• Identifying the sources of the right type of man,
  • Developing the available manpower, and
  • Ensuring the effective utilization of the workforce.

Characteristics of Human Resource Planning

Characteristics of effective human resource planning are as follows:

  1. Future-Oriented.
  2. Continuous Process.
  3. Optimum Utilization of Human Resources.
  4. Right Kinds and Numbers.
  5. Determination of Demand and Supply.
  6. Environmental Influence.
  7. Related to Corporate Plan.
  8. A Part of the Human Resource Management System.
  1. Future-Oriented

    Human resource planning is prepared to assess the future requirement of manpower in the organization. It helps identify the size and composition of resources for future purposes.

  2. Continuous Process

    Human resource planning is a continuous process. The human resource planning prepared today may not be applicable for the future due to the ever-changing external forces of the environment. Hence, to address such changing factors, human resource planning needs to be revised and updated continuously.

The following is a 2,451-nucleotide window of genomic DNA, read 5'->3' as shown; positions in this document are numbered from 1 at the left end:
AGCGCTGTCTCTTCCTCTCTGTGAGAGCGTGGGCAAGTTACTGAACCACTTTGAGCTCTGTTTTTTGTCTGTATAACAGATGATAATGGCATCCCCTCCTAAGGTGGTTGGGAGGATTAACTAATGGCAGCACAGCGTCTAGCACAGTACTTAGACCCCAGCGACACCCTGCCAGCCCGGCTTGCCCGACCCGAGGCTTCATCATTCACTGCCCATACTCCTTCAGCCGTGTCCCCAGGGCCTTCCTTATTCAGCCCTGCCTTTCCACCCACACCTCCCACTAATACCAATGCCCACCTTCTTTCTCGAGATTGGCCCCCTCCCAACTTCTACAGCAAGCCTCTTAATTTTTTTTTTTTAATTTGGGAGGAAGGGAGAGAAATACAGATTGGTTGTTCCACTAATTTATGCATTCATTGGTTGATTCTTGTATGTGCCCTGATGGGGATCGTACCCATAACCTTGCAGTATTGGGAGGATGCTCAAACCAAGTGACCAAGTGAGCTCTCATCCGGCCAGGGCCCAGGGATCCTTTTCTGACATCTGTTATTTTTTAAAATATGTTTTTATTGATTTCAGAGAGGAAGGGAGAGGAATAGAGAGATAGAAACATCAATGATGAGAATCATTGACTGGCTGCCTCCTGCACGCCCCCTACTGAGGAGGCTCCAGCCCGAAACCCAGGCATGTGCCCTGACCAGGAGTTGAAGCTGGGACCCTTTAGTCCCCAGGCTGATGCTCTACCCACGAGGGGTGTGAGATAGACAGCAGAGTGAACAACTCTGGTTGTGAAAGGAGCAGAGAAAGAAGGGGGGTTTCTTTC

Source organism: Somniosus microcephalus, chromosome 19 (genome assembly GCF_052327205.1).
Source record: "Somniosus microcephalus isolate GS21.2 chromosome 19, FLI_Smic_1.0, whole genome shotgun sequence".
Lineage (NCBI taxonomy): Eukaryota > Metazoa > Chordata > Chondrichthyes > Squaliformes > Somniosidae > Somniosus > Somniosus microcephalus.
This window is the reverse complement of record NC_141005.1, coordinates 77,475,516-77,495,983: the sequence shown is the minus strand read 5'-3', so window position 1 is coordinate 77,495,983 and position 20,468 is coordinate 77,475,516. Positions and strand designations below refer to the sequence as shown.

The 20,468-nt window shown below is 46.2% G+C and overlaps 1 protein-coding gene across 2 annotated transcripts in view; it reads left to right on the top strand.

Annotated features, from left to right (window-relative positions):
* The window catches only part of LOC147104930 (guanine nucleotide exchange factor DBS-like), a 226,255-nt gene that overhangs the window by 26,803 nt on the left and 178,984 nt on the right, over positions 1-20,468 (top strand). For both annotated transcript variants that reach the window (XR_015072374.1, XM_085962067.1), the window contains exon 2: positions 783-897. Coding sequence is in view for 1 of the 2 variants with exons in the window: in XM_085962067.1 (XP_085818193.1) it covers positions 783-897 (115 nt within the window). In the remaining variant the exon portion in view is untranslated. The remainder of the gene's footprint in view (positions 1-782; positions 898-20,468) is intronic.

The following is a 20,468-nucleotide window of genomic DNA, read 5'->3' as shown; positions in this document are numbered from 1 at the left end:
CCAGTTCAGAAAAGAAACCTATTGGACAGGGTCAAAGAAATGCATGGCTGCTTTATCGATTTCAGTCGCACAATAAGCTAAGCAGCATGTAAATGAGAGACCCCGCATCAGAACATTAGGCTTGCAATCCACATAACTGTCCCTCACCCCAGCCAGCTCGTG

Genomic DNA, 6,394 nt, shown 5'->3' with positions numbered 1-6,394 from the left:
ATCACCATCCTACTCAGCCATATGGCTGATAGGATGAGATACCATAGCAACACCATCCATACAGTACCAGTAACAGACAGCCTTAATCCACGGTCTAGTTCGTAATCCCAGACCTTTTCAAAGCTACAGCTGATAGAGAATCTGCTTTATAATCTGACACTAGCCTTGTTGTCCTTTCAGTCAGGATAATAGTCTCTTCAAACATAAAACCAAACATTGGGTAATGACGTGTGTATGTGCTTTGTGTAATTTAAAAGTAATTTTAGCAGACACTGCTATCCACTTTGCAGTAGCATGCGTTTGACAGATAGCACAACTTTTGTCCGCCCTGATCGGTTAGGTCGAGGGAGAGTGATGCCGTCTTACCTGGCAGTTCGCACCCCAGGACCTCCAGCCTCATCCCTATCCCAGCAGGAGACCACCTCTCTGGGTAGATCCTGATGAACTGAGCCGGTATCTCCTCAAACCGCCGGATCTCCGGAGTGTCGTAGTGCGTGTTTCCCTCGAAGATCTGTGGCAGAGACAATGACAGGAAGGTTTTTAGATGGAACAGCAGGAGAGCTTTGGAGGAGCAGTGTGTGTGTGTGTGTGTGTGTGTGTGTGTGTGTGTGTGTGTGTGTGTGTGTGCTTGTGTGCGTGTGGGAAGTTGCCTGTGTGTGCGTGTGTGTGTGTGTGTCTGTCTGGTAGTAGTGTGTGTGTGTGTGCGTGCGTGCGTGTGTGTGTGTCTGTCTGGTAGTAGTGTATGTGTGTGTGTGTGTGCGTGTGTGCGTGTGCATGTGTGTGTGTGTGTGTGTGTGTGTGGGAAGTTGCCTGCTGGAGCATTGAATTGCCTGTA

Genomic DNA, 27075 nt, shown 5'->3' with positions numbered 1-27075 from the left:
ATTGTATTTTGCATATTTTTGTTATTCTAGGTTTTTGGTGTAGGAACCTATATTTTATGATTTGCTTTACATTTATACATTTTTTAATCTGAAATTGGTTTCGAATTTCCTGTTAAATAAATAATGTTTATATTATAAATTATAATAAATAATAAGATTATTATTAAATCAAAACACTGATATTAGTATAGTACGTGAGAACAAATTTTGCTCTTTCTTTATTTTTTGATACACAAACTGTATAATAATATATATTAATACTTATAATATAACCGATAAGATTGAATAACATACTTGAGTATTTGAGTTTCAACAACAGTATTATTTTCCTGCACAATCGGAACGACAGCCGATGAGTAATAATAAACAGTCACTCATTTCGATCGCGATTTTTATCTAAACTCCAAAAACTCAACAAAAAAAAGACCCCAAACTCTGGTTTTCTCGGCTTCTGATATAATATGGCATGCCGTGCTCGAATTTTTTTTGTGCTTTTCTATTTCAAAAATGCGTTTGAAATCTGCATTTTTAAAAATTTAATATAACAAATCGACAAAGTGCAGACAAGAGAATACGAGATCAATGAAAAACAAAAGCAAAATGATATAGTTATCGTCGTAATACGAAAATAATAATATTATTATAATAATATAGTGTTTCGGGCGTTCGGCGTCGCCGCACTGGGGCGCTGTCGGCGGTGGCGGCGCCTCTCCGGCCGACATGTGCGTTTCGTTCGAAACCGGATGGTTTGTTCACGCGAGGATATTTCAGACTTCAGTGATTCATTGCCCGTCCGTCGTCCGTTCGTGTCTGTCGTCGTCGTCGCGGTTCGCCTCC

3. Optimum Utilization of Human Resources

    Human resource planning focuses on optimum utilization of resources in the organization. It checks how employees are utilized productively. It also identifies employees’ existing capabilities and future potentialities to perform the work.

  4. Right Kinds and Numbers

    Human resource planning determines the right number and kind of people at the right time and right place who are capable of performing the required jobs. It also assesses the future requirement of manpower for the organizational objective.